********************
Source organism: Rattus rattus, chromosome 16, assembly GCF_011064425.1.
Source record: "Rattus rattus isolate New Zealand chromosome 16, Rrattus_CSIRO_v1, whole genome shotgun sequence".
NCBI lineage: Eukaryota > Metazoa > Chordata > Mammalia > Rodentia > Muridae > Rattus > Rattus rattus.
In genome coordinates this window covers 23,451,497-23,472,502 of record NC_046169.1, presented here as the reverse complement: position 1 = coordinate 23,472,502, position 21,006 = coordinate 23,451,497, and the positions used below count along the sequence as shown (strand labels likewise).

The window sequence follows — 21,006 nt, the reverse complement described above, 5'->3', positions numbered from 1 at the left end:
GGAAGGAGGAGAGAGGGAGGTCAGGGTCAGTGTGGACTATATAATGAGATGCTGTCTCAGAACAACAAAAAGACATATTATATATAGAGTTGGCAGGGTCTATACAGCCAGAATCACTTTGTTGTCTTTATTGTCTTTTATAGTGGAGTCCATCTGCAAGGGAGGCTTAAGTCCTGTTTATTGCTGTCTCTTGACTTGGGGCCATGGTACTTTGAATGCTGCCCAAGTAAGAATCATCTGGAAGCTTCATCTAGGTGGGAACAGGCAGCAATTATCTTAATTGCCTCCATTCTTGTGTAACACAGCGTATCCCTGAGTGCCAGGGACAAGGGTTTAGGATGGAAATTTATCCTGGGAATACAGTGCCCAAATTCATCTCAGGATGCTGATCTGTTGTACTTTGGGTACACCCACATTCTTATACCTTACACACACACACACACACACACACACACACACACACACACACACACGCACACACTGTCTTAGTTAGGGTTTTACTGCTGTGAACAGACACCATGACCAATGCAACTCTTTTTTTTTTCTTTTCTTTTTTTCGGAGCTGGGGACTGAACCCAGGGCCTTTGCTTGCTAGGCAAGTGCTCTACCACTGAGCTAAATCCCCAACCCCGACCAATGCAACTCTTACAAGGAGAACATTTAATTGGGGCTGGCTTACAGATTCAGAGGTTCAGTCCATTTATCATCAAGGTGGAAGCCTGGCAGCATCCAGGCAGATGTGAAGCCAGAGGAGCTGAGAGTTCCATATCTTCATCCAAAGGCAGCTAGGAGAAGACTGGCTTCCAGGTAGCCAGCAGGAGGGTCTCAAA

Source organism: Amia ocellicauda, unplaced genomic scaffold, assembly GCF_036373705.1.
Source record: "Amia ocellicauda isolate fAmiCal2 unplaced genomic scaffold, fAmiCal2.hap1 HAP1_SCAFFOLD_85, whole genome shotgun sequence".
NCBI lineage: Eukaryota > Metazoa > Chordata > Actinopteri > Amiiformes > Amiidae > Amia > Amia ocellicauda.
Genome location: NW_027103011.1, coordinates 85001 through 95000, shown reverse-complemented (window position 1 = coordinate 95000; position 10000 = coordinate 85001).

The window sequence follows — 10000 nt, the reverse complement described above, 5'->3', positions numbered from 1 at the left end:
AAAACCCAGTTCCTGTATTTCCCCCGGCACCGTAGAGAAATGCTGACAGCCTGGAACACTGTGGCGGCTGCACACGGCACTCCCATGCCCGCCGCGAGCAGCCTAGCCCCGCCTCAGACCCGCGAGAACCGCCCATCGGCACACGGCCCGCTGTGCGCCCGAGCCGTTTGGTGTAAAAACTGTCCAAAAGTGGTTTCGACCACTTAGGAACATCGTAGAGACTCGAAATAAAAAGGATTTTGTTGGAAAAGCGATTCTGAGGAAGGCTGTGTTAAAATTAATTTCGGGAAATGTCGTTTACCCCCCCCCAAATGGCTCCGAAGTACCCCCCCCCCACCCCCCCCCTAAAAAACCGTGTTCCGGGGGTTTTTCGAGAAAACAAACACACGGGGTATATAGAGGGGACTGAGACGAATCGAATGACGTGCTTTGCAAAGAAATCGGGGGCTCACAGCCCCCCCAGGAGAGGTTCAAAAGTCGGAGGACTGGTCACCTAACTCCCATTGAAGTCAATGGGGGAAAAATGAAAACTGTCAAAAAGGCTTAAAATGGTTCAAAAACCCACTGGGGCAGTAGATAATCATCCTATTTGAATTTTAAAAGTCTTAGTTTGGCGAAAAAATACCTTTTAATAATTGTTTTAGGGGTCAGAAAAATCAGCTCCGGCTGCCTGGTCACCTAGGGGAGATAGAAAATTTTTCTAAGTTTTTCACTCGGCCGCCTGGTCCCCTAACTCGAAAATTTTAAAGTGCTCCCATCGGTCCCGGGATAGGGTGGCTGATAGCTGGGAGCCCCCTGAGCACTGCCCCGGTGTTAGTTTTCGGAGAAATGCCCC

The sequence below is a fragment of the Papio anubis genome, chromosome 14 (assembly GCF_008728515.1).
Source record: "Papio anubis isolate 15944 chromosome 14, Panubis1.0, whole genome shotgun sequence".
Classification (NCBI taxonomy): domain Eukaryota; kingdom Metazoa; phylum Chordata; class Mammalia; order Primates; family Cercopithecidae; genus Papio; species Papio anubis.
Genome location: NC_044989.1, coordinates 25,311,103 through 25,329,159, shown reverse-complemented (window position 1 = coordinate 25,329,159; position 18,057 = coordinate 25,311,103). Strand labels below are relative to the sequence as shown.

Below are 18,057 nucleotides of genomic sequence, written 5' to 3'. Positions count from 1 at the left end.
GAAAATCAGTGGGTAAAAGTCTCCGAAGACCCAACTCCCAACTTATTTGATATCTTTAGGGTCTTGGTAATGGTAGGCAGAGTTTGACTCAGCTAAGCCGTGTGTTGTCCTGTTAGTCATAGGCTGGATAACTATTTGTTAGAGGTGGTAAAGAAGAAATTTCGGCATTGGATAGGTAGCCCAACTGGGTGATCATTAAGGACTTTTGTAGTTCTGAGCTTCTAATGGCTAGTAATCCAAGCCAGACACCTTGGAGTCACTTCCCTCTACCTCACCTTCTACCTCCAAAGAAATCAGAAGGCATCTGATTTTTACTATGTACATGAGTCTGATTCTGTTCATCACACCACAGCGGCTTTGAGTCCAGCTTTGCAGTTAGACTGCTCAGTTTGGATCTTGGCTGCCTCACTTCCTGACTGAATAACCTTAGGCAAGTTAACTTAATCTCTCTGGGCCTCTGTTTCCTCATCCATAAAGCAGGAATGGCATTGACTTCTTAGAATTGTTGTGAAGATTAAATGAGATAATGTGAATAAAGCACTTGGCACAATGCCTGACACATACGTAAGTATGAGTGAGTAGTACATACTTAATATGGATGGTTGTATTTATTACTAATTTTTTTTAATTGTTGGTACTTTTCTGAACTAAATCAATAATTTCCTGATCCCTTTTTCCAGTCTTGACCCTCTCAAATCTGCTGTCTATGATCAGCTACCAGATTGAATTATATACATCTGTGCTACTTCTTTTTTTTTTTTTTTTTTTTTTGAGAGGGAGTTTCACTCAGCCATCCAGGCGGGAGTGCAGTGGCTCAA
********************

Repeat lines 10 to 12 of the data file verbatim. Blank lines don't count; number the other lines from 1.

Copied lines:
Genome location: NW_027103011.1, coordinates 85001 through 95000, shown reverse-complemented (window position 1 = coordinate 95000; position 10000 = coordinate 85001).

The window sequence follows — 10000 nt, the reverse complement described above, 5'->3', positions numbered from 1 at the left end:
AAAACCCAGTTCCTGTATTTCCCCCGGCACCGTAGAGAAATGCTGACAGCCTGGAACACTGTGGCGGCTGCACACGGCACTCCCATGCCCGCCGCGAGCAGCCTAGCCCCGCCTCAGACCCGCGAGAACCGCCCATCGGCACACGGCCCGCTGTGCGCCCGAGCCGTTTGGTGTAAAAACTGTCCAAAAGTGGTTTCGACCACTTAGGAACATCGTAGAGACTCGAAATAAAAAGGATTTTGTTGGAAAAGCGATTCTGAGGAAGGCTGTGTTAAAATTAATTTCGGGAAATGTCGTTTACCCCCCCCCAAATGGCTCCGAAGTACCCCCCCCCCACCCCCCCCCTAAAAAACCGTGTTCCGGGGGTTTTTCGAGAAAACAAACACACGGGGTATATAGAGGGGACTGAGACGAATCGAATGACGTGCTTTGCAAAGAAATCGGGGGCTCACAGCCCCCCCAGGAGAGGTTCAAAAGTCGGAGGACTGGTCACCTAACTCCCATTGAAGTCAATGGGGGAAAAATGAAAACTGTCAAAAAGGCTTAAAATGGTTCAAAAACCCACTGGGGCAGTAGATAATCATCCTATTTGAATTTTAAAAGTCTTAGTTTGGCGAAAAAATACCTTTTAATAATTGTTTTAGGGGTCAGAAAAATCAGCTCCGGCTGCCTGGTCACCTAGGGGAGATAGAAAATTTTTCTAAGTTTTTCACTCGGCCGCCTGGTCCCCTAACTCGAAAATTTTAAAGTGCTCCCATCGGTCCCGGGATAGGGTGGCTGATAGCTGGGAGCCCCCTGAGCACTGCCCCGGTGTTAGTTTTCGGAGAAATGCCCC